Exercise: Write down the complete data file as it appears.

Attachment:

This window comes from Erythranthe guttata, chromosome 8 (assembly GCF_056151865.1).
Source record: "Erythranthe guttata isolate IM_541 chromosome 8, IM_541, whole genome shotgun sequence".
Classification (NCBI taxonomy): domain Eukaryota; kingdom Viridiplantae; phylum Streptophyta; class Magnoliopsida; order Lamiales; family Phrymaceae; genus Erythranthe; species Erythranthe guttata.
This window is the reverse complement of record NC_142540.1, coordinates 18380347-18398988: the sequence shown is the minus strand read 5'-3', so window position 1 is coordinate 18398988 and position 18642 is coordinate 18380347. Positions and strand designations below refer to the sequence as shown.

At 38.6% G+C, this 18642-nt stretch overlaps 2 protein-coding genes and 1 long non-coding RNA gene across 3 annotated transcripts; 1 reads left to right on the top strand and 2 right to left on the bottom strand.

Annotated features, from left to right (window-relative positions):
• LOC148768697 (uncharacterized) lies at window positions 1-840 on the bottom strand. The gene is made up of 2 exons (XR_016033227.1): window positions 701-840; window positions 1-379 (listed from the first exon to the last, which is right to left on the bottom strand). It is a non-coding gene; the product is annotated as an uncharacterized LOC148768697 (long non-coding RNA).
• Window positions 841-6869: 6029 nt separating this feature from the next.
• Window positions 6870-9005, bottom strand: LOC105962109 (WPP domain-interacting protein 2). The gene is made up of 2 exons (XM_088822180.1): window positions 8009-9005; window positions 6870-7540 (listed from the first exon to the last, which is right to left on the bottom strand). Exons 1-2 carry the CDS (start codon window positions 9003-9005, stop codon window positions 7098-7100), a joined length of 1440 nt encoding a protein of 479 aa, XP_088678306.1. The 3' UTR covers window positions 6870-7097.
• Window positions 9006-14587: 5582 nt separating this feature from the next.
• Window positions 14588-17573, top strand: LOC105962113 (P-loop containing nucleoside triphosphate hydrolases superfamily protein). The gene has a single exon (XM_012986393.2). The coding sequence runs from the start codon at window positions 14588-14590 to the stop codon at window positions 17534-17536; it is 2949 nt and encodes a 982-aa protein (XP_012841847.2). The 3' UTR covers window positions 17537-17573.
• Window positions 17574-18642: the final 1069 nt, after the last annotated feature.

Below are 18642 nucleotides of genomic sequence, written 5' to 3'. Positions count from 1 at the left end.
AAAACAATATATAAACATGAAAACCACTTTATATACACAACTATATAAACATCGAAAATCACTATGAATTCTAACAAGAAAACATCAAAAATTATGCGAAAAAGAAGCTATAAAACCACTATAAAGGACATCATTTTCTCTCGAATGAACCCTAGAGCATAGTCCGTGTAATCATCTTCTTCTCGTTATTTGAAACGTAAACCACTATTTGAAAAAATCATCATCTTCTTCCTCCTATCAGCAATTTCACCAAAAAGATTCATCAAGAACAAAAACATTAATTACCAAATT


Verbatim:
This window comes from Erythranthe guttata, chromosome 8 (assembly GCF_056151865.1).
Source record: "Erythranthe guttata isolate IM_541 chromosome 8, IM_541, whole genome shotgun sequence".
Classification (NCBI taxonomy): domain Eukaryota; kingdom Viridiplantae; phylum Streptophyta; class Magnoliopsida; order Lamiales; family Phrymaceae; genus Erythranthe; species Erythranthe guttata.
This window is the reverse complement of record NC_142540.1, coordinates 18380347-18398988: the sequence shown is the minus strand read 5'-3', so window position 1 is coordinate 18398988 and position 18642 is coordinate 18380347. Positions and strand designations below refer to the sequence as shown.

At 38.6% G+C, this 18642-nt stretch overlaps 2 protein-coding genes and 1 long non-coding RNA gene across 3 annotated transcripts; 1 reads left to right on the top strand and 2 right to left on the bottom strand.

Annotated features, from left to right (window-relative positions):
• LOC148768697 (uncharacterized) lies at window positions 1-840 on the bottom strand. The gene is made up of 2 exons (XR_016033227.1): window positions 701-840; window positions 1-379 (listed from the first exon to the last, which is right to left on the bottom strand). It is a non-coding gene; the product is annotated as an uncharacterized LOC148768697 (long non-coding RNA).
• Window positions 841-6869: 6029 nt separating this feature from the next.
• Window positions 6870-9005, bottom strand: LOC105962109 (WPP domain-interacting protein 2). The gene is made up of 2 exons (XM_088822180.1): window positions 8009-9005; window positions 6870-7540 (listed from the first exon to the last, which is right to left on the bottom strand). Exons 1-2 carry the CDS (start codon window positions 9003-9005, stop codon window positions 7098-7100), a joined length of 1440 nt encoding a protein of 479 aa, XP_088678306.1. The 3' UTR covers window positions 6870-7097.
• Window positions 9006-14587: 5582 nt separating this feature from the next.
• Window positions 14588-17573, top strand: LOC105962113 (P-loop containing nucleoside triphosphate hydrolases superfamily protein). The gene has a single exon (XM_012986393.2). The coding sequence runs from the start codon at window positions 14588-14590 to the stop codon at window positions 17534-17536; it is 2949 nt and encodes a 982-aa protein (XP_012841847.2). The 3' UTR covers window positions 17537-17573.
• Window positions 17574-18642: the final 1069 nt, after the last annotated feature.

Below are 18642 nucleotides of genomic sequence, written 5' to 3'. Positions count from 1 at the left end.
AAAACAATATATAAACATGAAAACCACTTTATATACACAACTATATAAACATCGAAAATCACTATGAATTCTAACAAGAAAACATCAAAAATTATGCGAAAAAGAAGCTATAAAACCACTATAAAGGACATCATTTTCTCTCGAATGAACCCTAGAGCATAGTCCGTGTAATCATCTTCTTCTCGTTATTTGAAACGTAAACCACTATTTGAAAAAATCATCATCTTCTTCCTCCTATCAGCAATTTCACCAAAAAGATTCATCAAGAACAAAAACATTAATTACCAAATT